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  1.    #1  
    Most Americans still don't have smartphones - CNN.com


    Most Americans still don't have smartphones

    By Amy Gahran, Special to CNN

    (CNN) -- If you're a tech news junkie (and that's why you're reading CNN.com Tech, right?), you might have gotten the impression that everyone already has -- or at least wants -- a smartphone. Or that smartphones and tablets are the only mobile devices that matter.

    But new research from Forrester indicates that while cell phone penetration is high across all U.S. demographics (82 percent of consumers own a cell phone, and 73 percent report that cell phones are their "most used device"), only 17 percent of Americans own a smartphone.

    This is true even among the most digitally savvy generations: Gen X (roughly ages 31-40) and Gen Y (roughly ages 18-30).

    According to Forrester, Gen Yers and Gen Xers are most likely to own smartphones. However, less than one-fourth of cell phone users in both of those age groups own a smartphone.

    Also, Forrester reports that less than one-fourth of U.S. mobile phone owners have an unlimited data plan.

    All of which means that the vast majority (more than 75 percent) of the "digital native" generations does not use smartphones. Instead, they rely on cheaper, simpler-feature phones and limited access to mobile data-supported services.

    Of course, feature phones are getting smarter. Many of the the most popular feature phones can do a lot beyond voice calls -- from text and multimedia messaging to e-mail, to social media, to web browsing, to even running simple apps based on JavaME.

    Granted, feature phones generally offer a more difficult and limited digital experience (especially for web browsing). But that doesn't stop people from using feature phones in sophisticated ways.

    In fact, according to Forrester's figures, just under half of all U.S. mobile owners have internet access from their cell phone. So, since only 17 percent of U.S. cell users have a smartphone, this means that the vast majority of Americans who are able access the mobile internet use feature phones.

    But being able to do something is not the same as actually doing it. Just under a quarter of U.S. mobile owners report going online from their phones.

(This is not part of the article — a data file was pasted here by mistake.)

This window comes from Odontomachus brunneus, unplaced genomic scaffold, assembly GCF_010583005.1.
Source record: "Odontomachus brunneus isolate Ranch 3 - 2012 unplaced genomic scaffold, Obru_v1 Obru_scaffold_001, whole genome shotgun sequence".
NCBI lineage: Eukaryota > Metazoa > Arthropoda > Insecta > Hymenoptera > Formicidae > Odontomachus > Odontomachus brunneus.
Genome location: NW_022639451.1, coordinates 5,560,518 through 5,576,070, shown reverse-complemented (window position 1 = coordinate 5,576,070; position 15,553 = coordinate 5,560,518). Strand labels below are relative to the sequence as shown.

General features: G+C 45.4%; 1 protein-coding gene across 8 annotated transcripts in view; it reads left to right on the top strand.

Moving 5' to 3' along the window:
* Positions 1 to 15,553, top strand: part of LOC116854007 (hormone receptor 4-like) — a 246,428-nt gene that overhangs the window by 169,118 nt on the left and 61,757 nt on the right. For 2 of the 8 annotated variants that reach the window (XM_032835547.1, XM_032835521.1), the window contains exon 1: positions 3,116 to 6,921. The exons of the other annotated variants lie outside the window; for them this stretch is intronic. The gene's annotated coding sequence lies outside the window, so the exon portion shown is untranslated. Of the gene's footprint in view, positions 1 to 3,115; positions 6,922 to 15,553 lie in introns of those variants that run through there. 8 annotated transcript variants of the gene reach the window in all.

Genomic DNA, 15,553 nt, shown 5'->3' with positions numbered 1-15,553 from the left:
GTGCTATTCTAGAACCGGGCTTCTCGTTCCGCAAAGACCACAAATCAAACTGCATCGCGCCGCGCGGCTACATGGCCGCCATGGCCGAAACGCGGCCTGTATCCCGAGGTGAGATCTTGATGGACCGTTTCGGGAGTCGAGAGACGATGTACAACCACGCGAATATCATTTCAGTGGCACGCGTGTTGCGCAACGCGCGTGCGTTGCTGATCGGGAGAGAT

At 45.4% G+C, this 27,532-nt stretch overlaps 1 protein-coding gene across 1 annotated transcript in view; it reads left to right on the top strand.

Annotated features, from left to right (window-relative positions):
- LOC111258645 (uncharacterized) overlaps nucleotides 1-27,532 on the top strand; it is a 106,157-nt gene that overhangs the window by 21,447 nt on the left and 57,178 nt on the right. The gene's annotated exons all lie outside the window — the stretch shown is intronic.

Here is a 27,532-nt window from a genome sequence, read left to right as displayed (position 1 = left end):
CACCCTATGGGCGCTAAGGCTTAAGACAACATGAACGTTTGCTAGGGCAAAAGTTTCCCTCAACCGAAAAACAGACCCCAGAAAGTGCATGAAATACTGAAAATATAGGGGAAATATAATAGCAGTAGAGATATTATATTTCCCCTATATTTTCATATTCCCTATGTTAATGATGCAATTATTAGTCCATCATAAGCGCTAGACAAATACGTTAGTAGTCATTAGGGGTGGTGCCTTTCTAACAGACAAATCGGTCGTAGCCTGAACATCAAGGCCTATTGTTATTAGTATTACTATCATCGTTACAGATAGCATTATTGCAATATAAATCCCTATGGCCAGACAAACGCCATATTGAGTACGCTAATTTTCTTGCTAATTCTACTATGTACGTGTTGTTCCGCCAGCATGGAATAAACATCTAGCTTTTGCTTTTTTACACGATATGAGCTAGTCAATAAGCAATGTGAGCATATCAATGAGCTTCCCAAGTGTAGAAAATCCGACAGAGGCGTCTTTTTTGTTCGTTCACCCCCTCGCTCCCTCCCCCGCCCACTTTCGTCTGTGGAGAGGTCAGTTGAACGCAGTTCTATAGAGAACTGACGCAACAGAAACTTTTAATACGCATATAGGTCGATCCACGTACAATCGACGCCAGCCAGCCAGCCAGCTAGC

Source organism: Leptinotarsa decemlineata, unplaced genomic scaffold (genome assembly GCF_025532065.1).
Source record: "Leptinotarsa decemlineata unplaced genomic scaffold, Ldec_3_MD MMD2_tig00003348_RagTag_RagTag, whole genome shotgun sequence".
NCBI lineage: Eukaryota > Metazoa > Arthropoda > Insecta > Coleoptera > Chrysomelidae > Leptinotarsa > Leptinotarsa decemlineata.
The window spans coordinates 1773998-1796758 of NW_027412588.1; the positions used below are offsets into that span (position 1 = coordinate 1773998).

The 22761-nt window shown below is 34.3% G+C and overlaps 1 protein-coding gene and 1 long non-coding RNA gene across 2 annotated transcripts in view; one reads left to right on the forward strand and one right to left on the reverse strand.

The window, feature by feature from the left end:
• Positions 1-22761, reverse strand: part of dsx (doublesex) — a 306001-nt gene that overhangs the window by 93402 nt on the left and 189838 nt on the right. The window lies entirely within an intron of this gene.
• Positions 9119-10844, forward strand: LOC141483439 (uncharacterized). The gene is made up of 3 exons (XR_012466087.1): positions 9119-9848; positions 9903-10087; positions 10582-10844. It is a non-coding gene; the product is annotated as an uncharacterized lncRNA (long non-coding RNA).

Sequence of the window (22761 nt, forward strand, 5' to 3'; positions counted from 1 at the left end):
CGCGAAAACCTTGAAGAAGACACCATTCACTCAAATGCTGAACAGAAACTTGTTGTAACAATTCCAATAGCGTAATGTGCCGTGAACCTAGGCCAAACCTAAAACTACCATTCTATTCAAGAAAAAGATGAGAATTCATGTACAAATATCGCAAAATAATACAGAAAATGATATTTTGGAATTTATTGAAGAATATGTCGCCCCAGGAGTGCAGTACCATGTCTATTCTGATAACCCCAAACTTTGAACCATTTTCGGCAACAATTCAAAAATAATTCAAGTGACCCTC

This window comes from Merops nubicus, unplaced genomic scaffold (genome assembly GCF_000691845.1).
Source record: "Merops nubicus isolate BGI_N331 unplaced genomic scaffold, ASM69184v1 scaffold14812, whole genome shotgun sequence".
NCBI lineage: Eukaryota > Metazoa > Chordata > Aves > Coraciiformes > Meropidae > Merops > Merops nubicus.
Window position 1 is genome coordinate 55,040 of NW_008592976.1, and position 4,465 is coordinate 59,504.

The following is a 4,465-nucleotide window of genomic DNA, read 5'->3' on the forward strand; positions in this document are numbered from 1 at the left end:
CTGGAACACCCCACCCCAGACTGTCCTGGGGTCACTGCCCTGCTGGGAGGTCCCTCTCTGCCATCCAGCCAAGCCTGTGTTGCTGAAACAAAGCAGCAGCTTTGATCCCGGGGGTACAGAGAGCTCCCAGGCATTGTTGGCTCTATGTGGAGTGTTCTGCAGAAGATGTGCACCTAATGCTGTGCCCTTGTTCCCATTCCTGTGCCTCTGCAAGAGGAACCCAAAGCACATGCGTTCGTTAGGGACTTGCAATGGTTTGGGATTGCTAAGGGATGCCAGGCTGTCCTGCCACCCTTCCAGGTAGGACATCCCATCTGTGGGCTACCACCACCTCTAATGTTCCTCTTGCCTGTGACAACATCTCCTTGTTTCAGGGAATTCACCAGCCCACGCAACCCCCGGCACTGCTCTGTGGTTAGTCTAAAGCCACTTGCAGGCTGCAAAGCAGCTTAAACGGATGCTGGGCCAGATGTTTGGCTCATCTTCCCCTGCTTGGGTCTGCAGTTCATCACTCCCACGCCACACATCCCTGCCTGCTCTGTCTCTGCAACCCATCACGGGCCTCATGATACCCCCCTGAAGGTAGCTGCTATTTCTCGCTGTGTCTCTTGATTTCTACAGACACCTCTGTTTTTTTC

The simplest mobile activities remain the most popular across all types of cell phones. Topping Forrester's list is SMS text messaging, which nearly 60 percent of all U.S. mobile owners use.

    Despite the booming popularity of social networks like Facebook and Twitter, Forrester found that social networking services are one of the least popular non-voice mobile communication functions: Only 14 percent of U.S. mobile users access such services from their phones.

    In this report, Forrester seems to be trying to spin its findings to make smartphones sound like the most important current mobile trend. For instance, the report says, "Gen Yers and Gen Xers are the most likely to have smartphones and unlimited data plans, providing the tools needed to lead in mobile Internet adoption" -- despite the fact that they're describing the behavior of a minority in that age range.

    I'm not saying smartphones are not important. Indeed, they're very important.

    Smartphones have spurred considerable growth in (and demand for) mobile services. They've got people thinking more creatively about how to use mobile phones -- all kinds of mobile phones.

    And they've hastened the development and expansion of the mobile internet. Doubtlessly, in the future, all phones will continue to get smarter.

    But for now, and for the near future: Smartphones still cost far more up front and over time than most feature phones. While smartphones are getting easier to use, they still generally have a steeper learning curve. Also, smartphones generally offer far worse battery life.

    Meanwhile, the U.S. economic and employment scene remains tough and isn't bouncing back quickly. So the $90-plus-a-month two-year contracts that U.S. wireless carriers tend to lock smartphone users into (along with prohibitively high early termination fees) can seem like a significant financial risk.

    When considering the mobile landscape, it's important to pay attention to the phones and services that people are using.

    So smartphones are interesting, but in general they get far more attention and weight in the mainstream media (especially the tech press) than they probably warrant. Less expensive, simpler phones make up the vast majority of the U.S. mobile market -- and lots of innovation is happening in the lower end of that market. This trend is likely to continue for some time.